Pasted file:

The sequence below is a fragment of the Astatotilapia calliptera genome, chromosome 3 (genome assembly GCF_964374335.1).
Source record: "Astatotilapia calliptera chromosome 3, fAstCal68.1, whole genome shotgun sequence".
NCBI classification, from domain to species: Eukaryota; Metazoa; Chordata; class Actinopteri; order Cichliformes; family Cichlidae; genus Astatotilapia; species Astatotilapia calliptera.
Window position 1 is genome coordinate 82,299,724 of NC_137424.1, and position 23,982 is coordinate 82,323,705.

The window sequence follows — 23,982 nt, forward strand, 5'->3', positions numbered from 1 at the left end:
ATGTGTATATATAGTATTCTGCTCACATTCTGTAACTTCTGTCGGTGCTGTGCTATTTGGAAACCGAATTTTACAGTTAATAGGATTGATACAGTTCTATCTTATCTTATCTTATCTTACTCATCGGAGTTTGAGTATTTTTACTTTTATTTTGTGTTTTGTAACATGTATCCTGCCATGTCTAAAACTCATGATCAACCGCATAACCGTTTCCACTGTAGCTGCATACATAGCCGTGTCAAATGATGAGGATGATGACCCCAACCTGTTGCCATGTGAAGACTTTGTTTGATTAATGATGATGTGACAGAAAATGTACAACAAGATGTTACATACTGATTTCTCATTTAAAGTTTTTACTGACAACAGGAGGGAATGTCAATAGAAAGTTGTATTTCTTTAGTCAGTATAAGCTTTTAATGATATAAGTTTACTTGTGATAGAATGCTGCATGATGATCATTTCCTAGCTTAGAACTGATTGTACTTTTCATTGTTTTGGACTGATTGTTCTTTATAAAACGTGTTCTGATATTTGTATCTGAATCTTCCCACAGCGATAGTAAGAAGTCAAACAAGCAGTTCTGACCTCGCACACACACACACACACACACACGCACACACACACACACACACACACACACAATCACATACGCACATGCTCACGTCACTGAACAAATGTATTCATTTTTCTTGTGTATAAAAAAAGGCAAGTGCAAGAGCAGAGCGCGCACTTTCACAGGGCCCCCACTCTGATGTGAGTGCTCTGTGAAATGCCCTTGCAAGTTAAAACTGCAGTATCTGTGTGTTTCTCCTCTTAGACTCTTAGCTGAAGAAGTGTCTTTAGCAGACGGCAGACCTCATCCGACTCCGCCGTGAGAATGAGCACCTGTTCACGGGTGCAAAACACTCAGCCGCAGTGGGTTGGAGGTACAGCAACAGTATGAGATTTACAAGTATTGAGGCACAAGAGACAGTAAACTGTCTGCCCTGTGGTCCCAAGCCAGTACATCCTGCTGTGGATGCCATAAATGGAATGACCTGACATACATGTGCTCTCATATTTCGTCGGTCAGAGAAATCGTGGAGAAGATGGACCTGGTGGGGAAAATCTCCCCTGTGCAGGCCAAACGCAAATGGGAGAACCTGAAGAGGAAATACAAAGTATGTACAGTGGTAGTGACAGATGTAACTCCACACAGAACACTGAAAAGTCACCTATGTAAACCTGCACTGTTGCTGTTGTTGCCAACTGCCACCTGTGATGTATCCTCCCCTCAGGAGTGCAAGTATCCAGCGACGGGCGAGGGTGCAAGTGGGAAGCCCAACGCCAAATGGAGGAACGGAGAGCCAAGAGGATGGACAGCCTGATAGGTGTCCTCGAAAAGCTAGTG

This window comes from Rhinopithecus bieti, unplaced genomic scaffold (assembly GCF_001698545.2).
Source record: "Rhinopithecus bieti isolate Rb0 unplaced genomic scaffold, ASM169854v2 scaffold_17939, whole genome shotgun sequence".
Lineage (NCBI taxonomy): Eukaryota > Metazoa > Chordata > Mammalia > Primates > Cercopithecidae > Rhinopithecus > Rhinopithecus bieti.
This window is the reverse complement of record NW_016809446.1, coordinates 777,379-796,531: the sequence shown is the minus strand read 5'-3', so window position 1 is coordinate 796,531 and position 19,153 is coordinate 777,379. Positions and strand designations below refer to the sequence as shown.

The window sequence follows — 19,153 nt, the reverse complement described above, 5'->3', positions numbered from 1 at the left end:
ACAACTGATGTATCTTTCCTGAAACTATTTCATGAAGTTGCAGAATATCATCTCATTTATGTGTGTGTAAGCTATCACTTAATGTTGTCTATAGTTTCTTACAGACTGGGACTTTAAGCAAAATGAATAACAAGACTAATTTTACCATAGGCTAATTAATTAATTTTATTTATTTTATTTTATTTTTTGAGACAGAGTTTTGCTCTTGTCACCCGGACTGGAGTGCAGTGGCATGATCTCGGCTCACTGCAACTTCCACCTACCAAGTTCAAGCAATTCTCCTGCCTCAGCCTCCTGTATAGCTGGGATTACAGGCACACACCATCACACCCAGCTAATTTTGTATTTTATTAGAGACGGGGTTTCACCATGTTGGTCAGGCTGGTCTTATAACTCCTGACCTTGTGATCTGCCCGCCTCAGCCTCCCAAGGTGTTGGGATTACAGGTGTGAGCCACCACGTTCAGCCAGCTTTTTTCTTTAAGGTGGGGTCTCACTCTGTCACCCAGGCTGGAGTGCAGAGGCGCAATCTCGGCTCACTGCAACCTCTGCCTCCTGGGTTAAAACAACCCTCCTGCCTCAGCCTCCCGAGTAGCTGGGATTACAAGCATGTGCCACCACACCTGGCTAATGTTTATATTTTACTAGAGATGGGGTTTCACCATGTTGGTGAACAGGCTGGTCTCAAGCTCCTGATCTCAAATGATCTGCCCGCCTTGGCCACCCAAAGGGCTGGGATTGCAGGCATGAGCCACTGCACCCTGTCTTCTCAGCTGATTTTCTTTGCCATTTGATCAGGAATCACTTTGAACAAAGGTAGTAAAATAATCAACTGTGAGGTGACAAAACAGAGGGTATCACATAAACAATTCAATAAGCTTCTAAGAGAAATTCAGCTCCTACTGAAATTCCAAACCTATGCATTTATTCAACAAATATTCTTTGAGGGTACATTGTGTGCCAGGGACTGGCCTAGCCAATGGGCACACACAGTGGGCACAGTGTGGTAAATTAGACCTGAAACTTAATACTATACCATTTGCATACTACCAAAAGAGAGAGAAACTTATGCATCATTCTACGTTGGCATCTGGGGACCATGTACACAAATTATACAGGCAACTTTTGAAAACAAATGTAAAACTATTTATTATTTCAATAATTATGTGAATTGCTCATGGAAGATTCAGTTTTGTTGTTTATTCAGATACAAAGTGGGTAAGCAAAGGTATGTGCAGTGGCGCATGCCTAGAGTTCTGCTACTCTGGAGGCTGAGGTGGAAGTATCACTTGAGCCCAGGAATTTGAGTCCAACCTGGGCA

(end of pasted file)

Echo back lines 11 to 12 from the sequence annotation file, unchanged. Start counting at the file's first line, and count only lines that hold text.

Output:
The window sequence follows — 19,153 nt, the reverse complement described above, 5'->3', positions numbered from 1 at the left end:
ACAACTGATGTATCTTTCCTGAAACTATTTCATGAAGTTGCAGAATATCATCTCATTTATGTGTGTGTAAGCTATCACTTAATGTTGTCTATAGTTTCTTACAGACTGGGACTTTAAGCAAAATGAATAACAAGACTAATTTTACCATAGGCTAATTAATTAATTTTATTTATTTTATTTTATTTTTTGAGACAGAGTTTTGCTCTTGTCACCCGGACTGGAGTGCAGTGGCATGATCTCGGCTCACTGCAACTTCCACCTACCAAGTTCAAGCAATTCTCCTGCCTCAGCCTCCTGTATAGCTGGGATTACAGGCACACACCATCACACCCAGCTAATTTTGTATTTTATTAGAGACGGGGTTTCACCATGTTGGTCAGGCTGGTCTTATAACTCCTGACCTTGTGATCTGCCCGCCTCAGCCTCCCAAGGTGTTGGGATTACAGGTGTGAGCCACCACGTTCAGCCAGCTTTTTTCTTTAAGGTGGGGTCTCACTCTGTCACCCAGGCTGGAGTGCAGAGGCGCAATCTCGGCTCACTGCAACCTCTGCCTCCTGGGTTAAAACAACCCTCCTGCCTCAGCCTCCCGAGTAGCTGGGATTACAAGCATGTGCCACCACACCTGGCTAATGTTTATATTTTACTAGAGATGGGGTTTCACCATGTTGGTGAACAGGCTGGTCTCAAGCTCCTGATCTCAAATGATCTGCCCGCCTTGGCCACCCAAAGGGCTGGGATTGCAGGCATGAGCCACTGCACCCTGTCTTCTCAGCTGATTTTCTTTGCCATTTGATCAGGAATCACTTTGAACAAAGGTAGTAAAATAATCAACTGTGAGGTGACAAAACAGAGGGTATCACATAAACAATTCAATAAGCTTCTAAGAGAAATTCAGCTCCTACTGAAATTCCAAACCTATGCATTTATTCAACAAATATTCTTTGAGGGTACATTGTGTGCCAGGGACTGGCCTAGCCAATGGGCACACACAGTGGGCACAGTGTGGTAAATTAGACCTGAAACTTAATACTATACCATTTGCATACTACCAAAAGAGAGAGAAACTTATGCATCATTCTACGTTGGCATCTGGGGACCATGTACACAAATTATACAGGCAACTTTTGAAAACAAATGTAAAACTATTTATTATTTCAATAATTATGTGAATTGCTCATGGAAGATTCAGTTTTGTTGTTTATTCAGATACAAAGTGGGTAAGCAAAGGTATGTGCAGTGGCGCATGCCTAGAGTTCTGCTACTCTGGAGGCTGAGGTGGAAGTATCACTTGAGCCCAGGAATTTGAGTCCAACCTGGGCA